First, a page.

What does persuasion look like?
That’s how Nancy Duarte opens her short video summarizing Sparklines, one of the most compelling structures I've ever seen for building a persuasive presentation.
She’s certainly qualified to explore the question – her company, Duarte, is a Silicon Valley firm that helps organizations like Google and Apple tell effective stories through presentation. She even worked with Al Gore on the slide show that’s seen so prominently in the documentary An Inconvenient Truth.
The odds of winning a new business pitch will change in your favor when you use STAR moments to give a presentation a life beyond the 90 minutes you’re allotted in the conference room.
Sparklines is a tool for visualizing the shape or contour of a presentation in the same way a story arc describes the shape of a great story (and if you don’t know what a story arc is, or why you should care, check out this post and this one too.
hose of you who follow me regularly know that my mission is to help ad agencies and creative services firms communicate more persuasively. This can be challenging because most agencies are stuck in the rut of talking about themselves with surprisingly little consideration for the point of view of their clients and prospects. So, when I find a tool or technique that has the potential for changing that behavior, I pass it on. Sparklines is one of those tools.
Essentially, it’s is a method for drawing an audience over to your side of an argument by presenting a series of contrasts between what is and what could be. Duarte figured it out while listening to two extraordinary presentations: Martin Luther King’s “I Have a Dream” speech and Steve Jobs’ iPhone launch in 2007.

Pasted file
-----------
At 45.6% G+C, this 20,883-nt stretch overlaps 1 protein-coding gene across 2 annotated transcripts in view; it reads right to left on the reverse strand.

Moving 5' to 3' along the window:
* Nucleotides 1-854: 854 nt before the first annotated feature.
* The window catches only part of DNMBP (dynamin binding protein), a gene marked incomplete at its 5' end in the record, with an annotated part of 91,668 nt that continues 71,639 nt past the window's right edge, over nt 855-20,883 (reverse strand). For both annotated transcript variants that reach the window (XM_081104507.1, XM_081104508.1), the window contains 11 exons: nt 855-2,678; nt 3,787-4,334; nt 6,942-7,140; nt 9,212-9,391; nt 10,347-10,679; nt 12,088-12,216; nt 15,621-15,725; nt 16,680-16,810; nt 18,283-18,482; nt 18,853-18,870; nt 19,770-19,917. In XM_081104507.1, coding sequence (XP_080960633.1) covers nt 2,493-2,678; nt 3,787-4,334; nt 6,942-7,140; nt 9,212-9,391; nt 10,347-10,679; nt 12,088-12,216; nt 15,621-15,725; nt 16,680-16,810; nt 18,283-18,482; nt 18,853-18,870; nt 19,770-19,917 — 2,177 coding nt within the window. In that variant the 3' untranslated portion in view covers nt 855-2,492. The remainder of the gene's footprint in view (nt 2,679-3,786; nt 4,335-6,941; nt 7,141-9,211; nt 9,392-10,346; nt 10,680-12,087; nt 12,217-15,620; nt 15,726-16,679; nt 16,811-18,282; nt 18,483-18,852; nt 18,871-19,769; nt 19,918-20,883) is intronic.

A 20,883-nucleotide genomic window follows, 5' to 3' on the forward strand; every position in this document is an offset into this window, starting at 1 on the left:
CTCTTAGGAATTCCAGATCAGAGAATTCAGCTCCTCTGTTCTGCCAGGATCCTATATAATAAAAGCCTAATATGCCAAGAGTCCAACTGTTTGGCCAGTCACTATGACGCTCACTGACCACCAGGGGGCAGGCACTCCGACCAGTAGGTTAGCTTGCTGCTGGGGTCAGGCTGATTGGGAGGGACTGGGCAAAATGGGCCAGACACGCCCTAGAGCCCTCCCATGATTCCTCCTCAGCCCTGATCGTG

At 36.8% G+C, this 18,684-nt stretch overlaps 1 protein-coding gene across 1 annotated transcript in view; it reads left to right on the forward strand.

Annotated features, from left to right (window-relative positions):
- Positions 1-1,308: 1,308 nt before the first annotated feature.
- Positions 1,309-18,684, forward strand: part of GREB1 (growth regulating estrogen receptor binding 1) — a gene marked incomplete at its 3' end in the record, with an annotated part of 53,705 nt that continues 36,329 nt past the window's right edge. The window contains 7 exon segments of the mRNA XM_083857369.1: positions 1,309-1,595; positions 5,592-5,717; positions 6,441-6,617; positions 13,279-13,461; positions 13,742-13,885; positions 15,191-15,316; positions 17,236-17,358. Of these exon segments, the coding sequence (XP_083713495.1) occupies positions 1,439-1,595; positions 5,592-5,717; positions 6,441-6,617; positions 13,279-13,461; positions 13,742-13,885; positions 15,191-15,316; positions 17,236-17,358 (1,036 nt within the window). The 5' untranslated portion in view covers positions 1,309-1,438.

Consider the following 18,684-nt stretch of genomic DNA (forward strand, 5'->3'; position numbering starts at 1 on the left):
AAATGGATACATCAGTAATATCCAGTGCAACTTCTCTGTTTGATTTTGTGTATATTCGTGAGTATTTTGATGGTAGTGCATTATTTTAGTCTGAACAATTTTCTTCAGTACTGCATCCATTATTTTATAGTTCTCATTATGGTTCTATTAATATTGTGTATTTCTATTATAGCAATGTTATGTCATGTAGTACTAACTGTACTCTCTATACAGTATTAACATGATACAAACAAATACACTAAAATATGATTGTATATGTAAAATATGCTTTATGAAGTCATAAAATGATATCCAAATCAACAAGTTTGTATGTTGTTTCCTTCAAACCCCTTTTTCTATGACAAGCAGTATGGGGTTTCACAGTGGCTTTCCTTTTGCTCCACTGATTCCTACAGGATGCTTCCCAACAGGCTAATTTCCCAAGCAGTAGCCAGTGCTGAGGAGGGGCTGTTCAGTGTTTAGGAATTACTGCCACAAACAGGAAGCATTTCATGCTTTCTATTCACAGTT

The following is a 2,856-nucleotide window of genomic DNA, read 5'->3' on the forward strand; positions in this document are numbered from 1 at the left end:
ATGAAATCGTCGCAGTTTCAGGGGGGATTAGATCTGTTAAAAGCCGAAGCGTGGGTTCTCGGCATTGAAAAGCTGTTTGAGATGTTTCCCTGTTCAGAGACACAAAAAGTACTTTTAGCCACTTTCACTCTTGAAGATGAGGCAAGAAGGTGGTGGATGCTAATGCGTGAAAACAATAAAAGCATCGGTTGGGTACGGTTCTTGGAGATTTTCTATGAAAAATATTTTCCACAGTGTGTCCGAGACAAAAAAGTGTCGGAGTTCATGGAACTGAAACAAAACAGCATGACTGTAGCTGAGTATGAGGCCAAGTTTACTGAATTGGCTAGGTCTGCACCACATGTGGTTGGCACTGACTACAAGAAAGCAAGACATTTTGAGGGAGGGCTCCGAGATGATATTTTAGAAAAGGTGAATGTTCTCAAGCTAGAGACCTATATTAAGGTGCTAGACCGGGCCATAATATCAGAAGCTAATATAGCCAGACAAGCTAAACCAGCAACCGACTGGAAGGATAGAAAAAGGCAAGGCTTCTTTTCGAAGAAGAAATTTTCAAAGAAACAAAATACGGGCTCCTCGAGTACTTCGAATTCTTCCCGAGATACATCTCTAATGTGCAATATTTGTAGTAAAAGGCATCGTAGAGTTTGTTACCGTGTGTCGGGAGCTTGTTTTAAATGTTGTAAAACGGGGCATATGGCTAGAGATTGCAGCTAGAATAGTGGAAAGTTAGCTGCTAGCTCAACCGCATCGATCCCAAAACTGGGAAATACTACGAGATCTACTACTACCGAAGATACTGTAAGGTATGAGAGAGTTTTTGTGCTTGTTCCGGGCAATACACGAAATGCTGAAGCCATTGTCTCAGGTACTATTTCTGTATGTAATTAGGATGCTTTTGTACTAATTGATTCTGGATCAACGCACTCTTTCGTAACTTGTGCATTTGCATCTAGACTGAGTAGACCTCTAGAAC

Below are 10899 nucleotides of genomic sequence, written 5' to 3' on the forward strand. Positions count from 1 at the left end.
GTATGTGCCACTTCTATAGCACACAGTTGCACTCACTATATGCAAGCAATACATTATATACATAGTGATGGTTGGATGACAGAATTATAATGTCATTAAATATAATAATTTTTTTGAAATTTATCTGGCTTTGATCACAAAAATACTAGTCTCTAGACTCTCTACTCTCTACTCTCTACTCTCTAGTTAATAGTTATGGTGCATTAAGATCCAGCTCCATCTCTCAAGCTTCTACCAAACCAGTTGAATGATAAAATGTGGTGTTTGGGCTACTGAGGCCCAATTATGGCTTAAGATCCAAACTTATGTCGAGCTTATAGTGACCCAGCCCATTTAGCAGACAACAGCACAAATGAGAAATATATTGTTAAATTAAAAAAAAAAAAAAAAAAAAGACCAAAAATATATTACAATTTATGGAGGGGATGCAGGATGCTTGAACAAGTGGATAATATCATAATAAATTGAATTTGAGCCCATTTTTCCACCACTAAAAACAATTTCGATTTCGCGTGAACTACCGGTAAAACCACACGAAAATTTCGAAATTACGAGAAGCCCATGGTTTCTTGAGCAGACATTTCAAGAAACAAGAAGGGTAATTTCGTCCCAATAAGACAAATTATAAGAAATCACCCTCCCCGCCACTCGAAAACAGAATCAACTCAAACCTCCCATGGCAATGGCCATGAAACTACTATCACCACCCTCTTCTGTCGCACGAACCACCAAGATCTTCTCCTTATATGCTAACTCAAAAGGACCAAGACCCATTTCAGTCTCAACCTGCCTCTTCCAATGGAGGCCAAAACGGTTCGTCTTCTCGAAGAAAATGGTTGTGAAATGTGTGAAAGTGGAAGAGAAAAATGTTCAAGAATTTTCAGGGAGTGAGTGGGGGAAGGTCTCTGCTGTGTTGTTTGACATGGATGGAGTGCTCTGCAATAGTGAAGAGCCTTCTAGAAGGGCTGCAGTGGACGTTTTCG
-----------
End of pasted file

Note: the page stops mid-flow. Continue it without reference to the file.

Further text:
As she listened, she mapped out the key moments and saw this back-and-forth pattern start to emerge. When you overlay this structure on the iPhone presentation, it becomes abundantly clear how Jobs drew the audience in by contrasting the underwhelming technology of the day with the promise of a product so revolutionary it would change our world forever.
Duarte uses a sailing metaphor, which I also love because I’m a sailor myself. When a sailboat needs to move in the direction the wind is coming from, it can’t go forward in a straight path. Instead, to make any progress, it has to tack back and forth, sailing at an angle to the wind.
She turns that into a metaphor for the resistance we almost always encounter when we are in the act of persuasion. It’s not effective to simply force our point of view on someone else. Moving back and forth by showing opposing perspectives makes your argument more persuasive because you’re working with, not against, the resistance of the audience in the same way a sailboat works with, not against, the resistance of the wind.
Sparklines provides other useful guidelines for making a great presentation:
Don’t forget the big idea – it nestles in the gap between what is and what could be and it should be significant enough to shock the audience out of their complacency.
Always end on an upward “what could be” moment. Duarte calls it the “new bliss.” You want to leave your audience thinking about how the world is going to be better once your idea is spread.
Always include a STAR (something they’ll always remember) moment. It can happen at almost any point, but every great presentation has one. The STAR moment in the iPhone launch was at the point when Jobs went from showing the iPhone as an abstract picture on a screen to holding, and then turning on, the actual product (thereby communicating to the audience, “yes, this mythical creature exists and can be yours too”).
These moments give the audience the thing they’re most likely to recall. Think about how your odds of winning a pitch will change in your favor if you can use STAR moments to give your presentation a life outside of the 90 minutes you’re allotted in the conference room. As Duarte points out, a crucial point in the process of persuasion isafter your presentation is done, when the audience is left to ponder the idea, wondering “Do I agree? How does this change my perceptions?”
So, how do you apply this technique to your next pitch presentation?
You’ll have to wait for my next post for that one. Besides, I’m giving you homework to do in the meantime. Watch Nancy Duarte’s video overview on Sparklines (even better, buy and read her book Resonate on how to create better presentations). Also watch another video she did where she illustrates how Sparklines maps to Jobs’ 2007 iPhone speech. It does so much more than I can to bring this innovative technique to life.